‘My hand was still there – I mean it was hanging off and a mess but it was still there.
‘But yeah, I never looked for my legs, I knew they were gone.’
It was a tough couple of years for Micky and his wife Jody, 36, and their son Charlie, who was just three when his dad was blown up.
‘You’re the one that protects your family, you’re the alpha male. You go from being the protector to someone who is getting pushed around in a wheelchair.
‘But you just have to deal with it. You can’t be even half the dad or husband that you were before.
‘All those things you had planned to do have been taken away from you,’ says Micky, of Locksheath.
It wasn’t until Micky saw the closing ceremony of the Paralympic games that he became inspired to take on sport.
He went back to his passion before his injury – hitting the gym. He had been on the Army’s power-lifting squad and went back to it.
After years of training, he competed in the inaugural Invictus Games in London, in 2014, clinching gold.
But Micky’s main reason to compete are for his wife, son and his nine-month-old girl, Tilly
‘I just used sport to get my life back and it seems to be working. I wanted my family to be proud of me,
‘That’s my main driver. I don’t do this for medals. I just do it for my family.’
Micky was left red-faced after completing a personal-best lift of 190 kilograms at this year’s games in Orlando, Florida.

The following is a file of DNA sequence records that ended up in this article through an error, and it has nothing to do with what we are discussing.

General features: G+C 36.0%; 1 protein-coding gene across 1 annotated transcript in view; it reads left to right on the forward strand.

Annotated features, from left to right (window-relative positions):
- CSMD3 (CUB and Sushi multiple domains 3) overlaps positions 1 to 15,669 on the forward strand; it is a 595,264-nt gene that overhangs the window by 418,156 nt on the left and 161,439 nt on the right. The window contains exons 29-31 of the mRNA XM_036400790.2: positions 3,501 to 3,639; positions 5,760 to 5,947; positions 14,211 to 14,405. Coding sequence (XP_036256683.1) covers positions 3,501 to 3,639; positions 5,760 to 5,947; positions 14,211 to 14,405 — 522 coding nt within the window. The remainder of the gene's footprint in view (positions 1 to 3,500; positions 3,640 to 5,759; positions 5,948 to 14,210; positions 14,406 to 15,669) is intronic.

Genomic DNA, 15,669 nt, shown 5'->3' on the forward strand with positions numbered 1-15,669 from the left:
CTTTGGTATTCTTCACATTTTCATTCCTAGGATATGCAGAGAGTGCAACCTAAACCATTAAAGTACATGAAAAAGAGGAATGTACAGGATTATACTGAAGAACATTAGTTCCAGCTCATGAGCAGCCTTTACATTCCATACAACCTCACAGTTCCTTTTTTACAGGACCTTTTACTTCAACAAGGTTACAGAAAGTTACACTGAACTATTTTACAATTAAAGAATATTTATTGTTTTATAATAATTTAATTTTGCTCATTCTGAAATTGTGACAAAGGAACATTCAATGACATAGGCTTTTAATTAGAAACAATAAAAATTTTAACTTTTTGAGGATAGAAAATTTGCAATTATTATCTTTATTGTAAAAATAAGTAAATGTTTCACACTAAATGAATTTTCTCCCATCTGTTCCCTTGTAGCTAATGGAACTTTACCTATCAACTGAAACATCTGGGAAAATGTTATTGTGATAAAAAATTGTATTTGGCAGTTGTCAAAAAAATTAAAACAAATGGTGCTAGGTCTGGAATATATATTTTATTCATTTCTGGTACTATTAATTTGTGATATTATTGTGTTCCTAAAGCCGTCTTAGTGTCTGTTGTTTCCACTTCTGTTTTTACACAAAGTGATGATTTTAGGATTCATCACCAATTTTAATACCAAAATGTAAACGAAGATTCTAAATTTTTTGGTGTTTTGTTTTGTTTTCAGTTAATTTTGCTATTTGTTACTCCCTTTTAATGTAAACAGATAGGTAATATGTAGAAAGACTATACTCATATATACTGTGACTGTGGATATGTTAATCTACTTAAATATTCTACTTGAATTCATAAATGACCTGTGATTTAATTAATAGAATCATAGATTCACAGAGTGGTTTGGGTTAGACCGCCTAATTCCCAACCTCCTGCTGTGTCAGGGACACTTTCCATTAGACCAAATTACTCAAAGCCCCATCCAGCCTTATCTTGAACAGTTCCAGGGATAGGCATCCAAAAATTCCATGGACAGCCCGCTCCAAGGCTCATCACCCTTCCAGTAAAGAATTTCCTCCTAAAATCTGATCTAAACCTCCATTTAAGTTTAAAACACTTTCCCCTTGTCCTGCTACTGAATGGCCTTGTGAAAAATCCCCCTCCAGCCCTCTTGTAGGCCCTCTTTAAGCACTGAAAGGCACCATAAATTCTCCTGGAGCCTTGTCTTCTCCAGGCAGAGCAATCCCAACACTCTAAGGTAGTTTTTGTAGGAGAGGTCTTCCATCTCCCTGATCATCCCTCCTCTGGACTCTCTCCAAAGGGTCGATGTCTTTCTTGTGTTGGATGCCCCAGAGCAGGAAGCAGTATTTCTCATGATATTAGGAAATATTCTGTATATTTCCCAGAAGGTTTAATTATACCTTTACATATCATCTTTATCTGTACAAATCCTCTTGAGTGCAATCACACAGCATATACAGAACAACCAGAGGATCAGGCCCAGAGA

‘When I sit down to lift I just want to show those cameras, people and the whole world just how good I am,’ he explains.
‘I just want to show everybody the hard work is paying off and that just because I got injured in Afghanistan I’m not ready to just get thrown on the scrapheap.’
MICKY’S ROAD TO RIO
‘I am going to need the best four months training if I’m going to be in a position to fight for a medal in Rio,’ admits Micky.
The power-lifting star says he is determined to break into the world’s top five disabled lifters.
‘If I don’t come in the top five I will class this as a failure,’ he says.
But to do this, he will have to push his body to the absolute limit.
For Micky, D-Day is 4.30pm on September 10 when he aims to try and press his heaviest weight yet – 193 kilograms – more than three times his own body weight.
He hopes that by benching this colossal total he will intimidate his rivals.
‘I want to put so much pressure on them that it strangles them into making a mistake – if I’m still with them in the top five then who knows, I might even get a medal placing.’
But it’s a long way until he can get to this stage. Micky faces weeks of intensive training and says he will do at least 10,000 presses before he hits Rio.
The only thing that can derail his ambitions right now would be injury.
‘When you life more than three times your bodyweight, it’s not just about being able to handle the weight, you’ve got to believe you can do it – you’ve got to visualise victory,’ he adds.
‘You can go through the hardest things in your life but if you stay positive you will come out the other side.
‘When we go to Invictus we have already been through hell and back. But that doesn’t ever stop us. If you put your mind to it, you can do anything.’